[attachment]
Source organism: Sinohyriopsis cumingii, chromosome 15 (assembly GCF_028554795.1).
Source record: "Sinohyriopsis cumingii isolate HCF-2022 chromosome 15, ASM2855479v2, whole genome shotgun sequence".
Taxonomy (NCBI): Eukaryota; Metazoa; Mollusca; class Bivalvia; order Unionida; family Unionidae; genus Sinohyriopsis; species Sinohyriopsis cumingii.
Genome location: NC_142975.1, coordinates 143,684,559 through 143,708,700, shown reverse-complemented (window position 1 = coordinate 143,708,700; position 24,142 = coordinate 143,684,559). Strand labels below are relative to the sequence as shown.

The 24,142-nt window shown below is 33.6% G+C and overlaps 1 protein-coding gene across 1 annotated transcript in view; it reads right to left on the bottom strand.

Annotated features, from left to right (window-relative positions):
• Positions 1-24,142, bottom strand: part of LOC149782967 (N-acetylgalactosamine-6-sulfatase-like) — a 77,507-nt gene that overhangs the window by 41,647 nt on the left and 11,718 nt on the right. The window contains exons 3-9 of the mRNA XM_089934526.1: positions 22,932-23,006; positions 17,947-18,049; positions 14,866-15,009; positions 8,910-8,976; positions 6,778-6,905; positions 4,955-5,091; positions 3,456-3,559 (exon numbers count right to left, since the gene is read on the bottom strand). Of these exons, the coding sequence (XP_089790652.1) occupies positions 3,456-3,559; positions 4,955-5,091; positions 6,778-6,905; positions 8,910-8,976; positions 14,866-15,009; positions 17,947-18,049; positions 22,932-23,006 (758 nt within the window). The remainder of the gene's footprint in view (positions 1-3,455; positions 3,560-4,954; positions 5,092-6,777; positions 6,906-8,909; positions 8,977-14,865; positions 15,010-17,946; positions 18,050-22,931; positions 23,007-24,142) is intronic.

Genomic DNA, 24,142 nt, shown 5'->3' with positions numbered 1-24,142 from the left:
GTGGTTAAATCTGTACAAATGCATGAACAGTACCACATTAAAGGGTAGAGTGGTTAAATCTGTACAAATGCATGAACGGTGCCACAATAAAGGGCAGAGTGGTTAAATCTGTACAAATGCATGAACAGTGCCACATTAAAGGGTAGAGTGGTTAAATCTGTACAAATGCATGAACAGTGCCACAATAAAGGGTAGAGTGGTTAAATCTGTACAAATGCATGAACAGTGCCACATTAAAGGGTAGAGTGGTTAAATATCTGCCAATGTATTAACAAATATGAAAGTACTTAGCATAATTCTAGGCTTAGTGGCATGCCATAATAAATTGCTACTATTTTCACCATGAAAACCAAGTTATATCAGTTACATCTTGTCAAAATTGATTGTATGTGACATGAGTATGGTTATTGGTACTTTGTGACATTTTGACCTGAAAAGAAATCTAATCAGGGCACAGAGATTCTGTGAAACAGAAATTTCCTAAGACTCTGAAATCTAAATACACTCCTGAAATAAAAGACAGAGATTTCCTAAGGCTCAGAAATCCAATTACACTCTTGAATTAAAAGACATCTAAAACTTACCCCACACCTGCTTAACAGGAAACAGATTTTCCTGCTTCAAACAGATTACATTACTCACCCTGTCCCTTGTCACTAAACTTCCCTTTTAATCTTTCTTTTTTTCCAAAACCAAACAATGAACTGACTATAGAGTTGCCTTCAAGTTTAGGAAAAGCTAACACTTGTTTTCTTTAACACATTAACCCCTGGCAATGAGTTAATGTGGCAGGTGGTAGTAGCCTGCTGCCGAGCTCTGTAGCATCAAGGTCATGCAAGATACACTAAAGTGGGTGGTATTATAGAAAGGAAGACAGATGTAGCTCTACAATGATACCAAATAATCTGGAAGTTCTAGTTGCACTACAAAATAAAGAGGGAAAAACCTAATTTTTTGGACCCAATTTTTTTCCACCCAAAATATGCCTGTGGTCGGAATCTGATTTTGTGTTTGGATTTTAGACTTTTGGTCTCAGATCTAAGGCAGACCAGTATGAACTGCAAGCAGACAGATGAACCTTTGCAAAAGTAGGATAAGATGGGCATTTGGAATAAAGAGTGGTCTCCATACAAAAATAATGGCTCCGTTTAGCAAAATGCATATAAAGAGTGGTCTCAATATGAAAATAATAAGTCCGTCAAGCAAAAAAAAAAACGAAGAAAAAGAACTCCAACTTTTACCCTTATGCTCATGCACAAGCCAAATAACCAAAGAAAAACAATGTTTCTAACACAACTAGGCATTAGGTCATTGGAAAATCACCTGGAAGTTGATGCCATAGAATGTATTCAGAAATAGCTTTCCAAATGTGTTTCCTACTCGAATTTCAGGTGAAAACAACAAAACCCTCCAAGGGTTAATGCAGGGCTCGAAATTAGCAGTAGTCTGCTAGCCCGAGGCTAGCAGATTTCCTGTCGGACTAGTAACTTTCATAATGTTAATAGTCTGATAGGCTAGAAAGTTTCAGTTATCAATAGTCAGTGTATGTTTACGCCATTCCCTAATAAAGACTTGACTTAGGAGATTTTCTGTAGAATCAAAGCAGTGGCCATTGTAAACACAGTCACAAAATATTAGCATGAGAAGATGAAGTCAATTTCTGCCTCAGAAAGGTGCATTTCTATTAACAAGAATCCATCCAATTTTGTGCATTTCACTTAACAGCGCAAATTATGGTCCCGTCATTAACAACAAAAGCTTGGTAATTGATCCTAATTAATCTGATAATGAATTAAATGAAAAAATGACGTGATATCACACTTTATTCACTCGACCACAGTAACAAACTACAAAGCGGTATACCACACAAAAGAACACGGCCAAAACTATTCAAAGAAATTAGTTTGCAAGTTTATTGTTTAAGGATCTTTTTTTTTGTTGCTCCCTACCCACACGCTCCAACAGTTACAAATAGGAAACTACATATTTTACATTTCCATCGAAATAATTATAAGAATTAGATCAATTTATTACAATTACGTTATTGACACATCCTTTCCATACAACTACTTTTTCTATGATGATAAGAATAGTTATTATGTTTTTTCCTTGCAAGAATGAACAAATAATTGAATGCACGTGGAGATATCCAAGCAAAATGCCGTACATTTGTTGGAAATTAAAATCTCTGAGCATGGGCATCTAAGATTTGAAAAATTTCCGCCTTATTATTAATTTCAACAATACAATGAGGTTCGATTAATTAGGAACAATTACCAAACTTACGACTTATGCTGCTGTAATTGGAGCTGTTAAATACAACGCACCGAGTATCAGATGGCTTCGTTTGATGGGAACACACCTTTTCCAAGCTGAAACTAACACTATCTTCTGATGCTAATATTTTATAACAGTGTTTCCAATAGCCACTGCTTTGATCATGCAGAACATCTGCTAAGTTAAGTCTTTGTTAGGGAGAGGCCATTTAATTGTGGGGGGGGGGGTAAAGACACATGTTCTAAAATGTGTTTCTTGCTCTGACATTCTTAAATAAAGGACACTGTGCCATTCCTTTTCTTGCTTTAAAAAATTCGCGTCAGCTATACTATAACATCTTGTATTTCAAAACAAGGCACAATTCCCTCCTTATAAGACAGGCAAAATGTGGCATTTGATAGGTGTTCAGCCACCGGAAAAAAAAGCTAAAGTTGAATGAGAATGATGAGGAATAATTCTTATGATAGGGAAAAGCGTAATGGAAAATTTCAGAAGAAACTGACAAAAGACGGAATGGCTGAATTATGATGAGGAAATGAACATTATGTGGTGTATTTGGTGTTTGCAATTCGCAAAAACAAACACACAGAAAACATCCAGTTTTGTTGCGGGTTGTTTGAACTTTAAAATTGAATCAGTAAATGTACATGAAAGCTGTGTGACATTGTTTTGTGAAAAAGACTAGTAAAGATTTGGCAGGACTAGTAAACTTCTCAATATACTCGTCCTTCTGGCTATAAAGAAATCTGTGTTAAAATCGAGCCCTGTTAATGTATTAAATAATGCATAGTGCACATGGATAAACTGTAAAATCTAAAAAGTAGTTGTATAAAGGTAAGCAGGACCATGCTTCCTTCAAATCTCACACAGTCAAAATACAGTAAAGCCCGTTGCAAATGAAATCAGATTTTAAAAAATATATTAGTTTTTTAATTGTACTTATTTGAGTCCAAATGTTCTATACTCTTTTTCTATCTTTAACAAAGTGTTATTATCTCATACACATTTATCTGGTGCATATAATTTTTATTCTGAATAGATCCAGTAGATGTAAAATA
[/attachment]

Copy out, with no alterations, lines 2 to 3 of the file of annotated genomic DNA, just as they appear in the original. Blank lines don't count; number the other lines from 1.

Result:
Source record: "Sinohyriopsis cumingii isolate HCF-2022 chromosome 15, ASM2855479v2, whole genome shotgun sequence".
Taxonomy (NCBI): Eukaryota; Metazoa; Mollusca; class Bivalvia; order Unionida; family Unionidae; genus Sinohyriopsis; species Sinohyriopsis cumingii.